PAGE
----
GARBAGE IN. As described by the U.S. attorney, Messina and her colleagues at Deloitte combed the company's reports routinely before signing off on them each year. As auditors typically do, they scanned accounts payable, reviewed schedules of preproduction costs, examined fixed-asset accounts, and sought written assurances from Livent managers about the accuracy of the figures. Their goal: to make sure the figures met accounting standards. But they didn't know, authorities say, that the records had been doctored.
The manipulations were so exhaustive, the government charges, that Eckstein insisted that Livent keep two sets of books. From 1995 to 1998, Senior Controller D. Grant Malcolm allegedly maintained computer files of the changes to keep track of Livent's true finances. The SEC charges that he had to "distinguish between the real and phony numbers." Malcolm has consented to an SEC injunction against securities violations without admitting or denying the allegations. He is cooperating with the SEC's ongoing investigation. Eckstein, alleges the SEC, fully briefed Drabinsky on the manipulations.
Shouldn't Deloitte have caught such massive fraud? That's the common perception, says Ramy Elitzur, an accountant and former auditor who teaches at the University of Toronto's Rotman School of Management. But under current U.S. and Canadian accounting practices, auditors are obligated only to ensure that financial statements are prepared in line with generally accepted accounting principles and report fraud if, while following those standards, they find it. "When management conspires, it's very, very difficult for auditors to detect fraud," Elitzur says. Deloitte says it followed standard accounting principles. And it continues to audit Livent's books.
Messina seems to have been kept in the dark while at Deloitte. But she admitted in her plea that she eventually joined in the scheme after arriving at Livent. The SEC alleges that in 1996, the year she was hired, she helped keep her former Deloitte colleagues from learning of certain fees Livent had to pay for the rights to perform Show Boat. Those fees would have hiked reported liabilities, the SEC says. Messina disputes that she knew what was going on in 1996, and she has not settled the SEC charges. But she doesn't disagree that by October, 1997, she had learned about such manipulations as the "expense roll," where Livent accountants erased expenses in one quarter and entered them in the next one. Rather than protest, Messina signed the falsified statements crucial to Livent's $125 million debt offering in 1997, she admitted in her federal guilty plea.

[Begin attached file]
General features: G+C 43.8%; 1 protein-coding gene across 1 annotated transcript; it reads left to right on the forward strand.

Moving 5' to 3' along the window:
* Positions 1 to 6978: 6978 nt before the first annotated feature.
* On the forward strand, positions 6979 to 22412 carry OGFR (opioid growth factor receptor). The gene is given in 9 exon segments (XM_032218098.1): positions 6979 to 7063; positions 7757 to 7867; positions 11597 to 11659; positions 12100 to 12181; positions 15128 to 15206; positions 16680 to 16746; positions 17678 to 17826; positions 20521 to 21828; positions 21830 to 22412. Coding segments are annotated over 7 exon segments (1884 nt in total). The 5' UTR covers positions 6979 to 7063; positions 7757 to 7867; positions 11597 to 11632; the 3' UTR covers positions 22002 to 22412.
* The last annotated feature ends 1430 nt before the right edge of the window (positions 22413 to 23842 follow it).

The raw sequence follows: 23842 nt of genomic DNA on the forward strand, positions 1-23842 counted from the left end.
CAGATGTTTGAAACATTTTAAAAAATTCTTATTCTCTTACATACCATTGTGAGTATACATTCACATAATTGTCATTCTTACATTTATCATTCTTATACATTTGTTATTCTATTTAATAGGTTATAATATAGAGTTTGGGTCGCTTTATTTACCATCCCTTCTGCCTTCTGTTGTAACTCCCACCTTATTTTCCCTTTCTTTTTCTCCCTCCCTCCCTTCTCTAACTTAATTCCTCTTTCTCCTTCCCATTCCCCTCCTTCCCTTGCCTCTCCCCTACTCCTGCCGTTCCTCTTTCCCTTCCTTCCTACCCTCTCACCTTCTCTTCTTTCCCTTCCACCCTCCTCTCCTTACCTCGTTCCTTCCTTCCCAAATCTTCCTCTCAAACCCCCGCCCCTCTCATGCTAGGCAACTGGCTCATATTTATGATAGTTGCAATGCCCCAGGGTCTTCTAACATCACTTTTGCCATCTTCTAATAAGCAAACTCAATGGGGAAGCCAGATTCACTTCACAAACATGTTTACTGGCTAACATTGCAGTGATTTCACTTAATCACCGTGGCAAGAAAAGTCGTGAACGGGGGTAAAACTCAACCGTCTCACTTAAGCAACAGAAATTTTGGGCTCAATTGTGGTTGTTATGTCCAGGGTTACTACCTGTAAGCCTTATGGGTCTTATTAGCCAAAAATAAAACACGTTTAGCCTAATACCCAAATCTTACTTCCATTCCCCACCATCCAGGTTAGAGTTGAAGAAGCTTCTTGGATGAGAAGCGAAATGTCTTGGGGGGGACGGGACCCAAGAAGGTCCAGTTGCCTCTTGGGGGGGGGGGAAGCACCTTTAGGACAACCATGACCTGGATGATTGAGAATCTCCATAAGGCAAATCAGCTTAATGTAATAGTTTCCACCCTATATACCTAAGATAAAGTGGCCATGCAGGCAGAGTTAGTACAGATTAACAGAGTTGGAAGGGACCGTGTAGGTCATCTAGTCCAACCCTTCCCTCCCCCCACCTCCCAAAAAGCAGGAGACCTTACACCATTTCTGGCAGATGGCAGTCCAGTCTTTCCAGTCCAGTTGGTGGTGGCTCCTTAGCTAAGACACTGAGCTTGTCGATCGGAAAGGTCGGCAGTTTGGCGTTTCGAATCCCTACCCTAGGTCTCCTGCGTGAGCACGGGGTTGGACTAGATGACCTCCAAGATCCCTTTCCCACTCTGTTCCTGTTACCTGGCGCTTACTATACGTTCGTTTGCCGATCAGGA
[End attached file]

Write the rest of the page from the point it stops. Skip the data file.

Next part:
While Messina declined comment, her friend Bell believes she felt trapped and intimidated. "She was probably bullied into it," says Bell, who was let go in a cost-related downsizing last fall. But the SEC takes a tougher view, saying Messina should have quit or blown the whistle to the Livent board or to outside authorities. Argues Walker: "There's always, always people to complain to."
NEW GUY. The SEC says the scheme began unraveling for financially strapped Livent in mid-1998, when Drabinsky agreed to bring in longtime friend--and now critic--Furman, a founding partner of brokerage Furman Selz Inc., as CEO. Furman persuaded Ovitz to invest $20 million. Ovitz, in turn, brought in accounting heavyweight Robert B. Webster from KPMG Peat Marwick. As described in court papers filed in Canada by Livent, Webster was troubled last July by staffers' reluctance to deal with him. Drabinsky, he heard, was telling them to hold back information. Late on Aug. 6, Messina and four others--not including Eckstein--came forward. Webster questioned them for two days and then briefed the board. Drabinsky and Gottlieb were promptly suspended. By November, they had been fired, and Livent plunged into bankruptcy reorganization.
For Messina and her colleagues, Broadway glitz has turned tawdry. Despite their cooperation and over the objections of current management, all five who went to Webster were let go at the demand of the SEC. "A whistle-blower is a good soldier to one person and a person who's created a fraud to another," says the SEC's Walker. "We charged them with fraud."
Livent's legal drama could play far longer than some of its Broadway productions. And when the curtain finally drops, Livent will leave behind a sobering script on the failure of accounting safeguards and ethics.